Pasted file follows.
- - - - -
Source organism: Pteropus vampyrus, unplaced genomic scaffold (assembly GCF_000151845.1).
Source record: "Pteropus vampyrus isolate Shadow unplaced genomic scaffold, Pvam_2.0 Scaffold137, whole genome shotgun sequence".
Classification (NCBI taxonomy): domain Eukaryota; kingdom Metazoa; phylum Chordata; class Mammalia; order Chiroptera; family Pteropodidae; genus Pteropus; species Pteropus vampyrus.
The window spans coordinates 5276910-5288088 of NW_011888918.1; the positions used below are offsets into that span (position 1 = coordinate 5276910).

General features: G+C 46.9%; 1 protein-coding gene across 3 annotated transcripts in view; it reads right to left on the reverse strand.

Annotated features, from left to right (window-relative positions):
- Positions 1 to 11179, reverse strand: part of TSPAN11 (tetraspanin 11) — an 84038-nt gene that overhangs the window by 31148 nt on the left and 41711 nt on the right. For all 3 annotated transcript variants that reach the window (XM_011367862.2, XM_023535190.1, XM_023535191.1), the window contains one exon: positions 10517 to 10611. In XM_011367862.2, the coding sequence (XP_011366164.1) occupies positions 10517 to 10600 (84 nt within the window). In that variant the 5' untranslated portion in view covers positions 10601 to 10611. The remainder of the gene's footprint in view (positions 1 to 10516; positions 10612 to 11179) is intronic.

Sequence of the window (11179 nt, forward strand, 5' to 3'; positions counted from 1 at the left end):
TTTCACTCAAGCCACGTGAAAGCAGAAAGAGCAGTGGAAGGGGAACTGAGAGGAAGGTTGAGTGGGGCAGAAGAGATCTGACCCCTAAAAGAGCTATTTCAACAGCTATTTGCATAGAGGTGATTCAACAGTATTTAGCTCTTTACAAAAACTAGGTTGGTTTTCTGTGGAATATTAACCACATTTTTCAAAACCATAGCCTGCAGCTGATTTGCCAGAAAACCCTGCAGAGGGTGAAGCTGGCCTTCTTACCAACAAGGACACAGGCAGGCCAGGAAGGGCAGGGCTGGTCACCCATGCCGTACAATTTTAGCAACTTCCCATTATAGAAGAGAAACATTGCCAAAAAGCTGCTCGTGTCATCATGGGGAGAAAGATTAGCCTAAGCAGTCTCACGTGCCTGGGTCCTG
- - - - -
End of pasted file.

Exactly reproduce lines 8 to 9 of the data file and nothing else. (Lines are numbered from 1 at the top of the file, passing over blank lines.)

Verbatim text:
Sequence of the window (11179 nt, forward strand, 5' to 3'; positions counted from 1 at the left end):
TTTCACTCAAGCCACGTGAAAGCAGAAAGAGCAGTGGAAGGGGAACTGAGAGGAAGGTTGAGTGGGGCAGAAGAGATCTGACCCCTAAAAGAGCTATTTCAACAGCTATTTGCATAGAGGTGATTCAACAGTATTTAGCTCTTTACAAAAACTAGGTTGGTTTTCTGTGGAATATTAACCACATTTTTCAAAACCATAGCCTGCAGCTGATTTGCCAGAAAACCCTGCAGAGGGTGAAGCTGGCCTTCTTACCAACAAGGACACAGGCAGGCCAGGAAGGGCAGGGCTGGTCACCCATGCCGTACAATTTTAGCAACTTCCCATTATAGAAGAGAAACATTGCCAAAAAGCTGCTCGTGTCATCATGGGGAGAAAGATTAGCCTAAGCAGTCTCACGTGCCTGGGTCCTG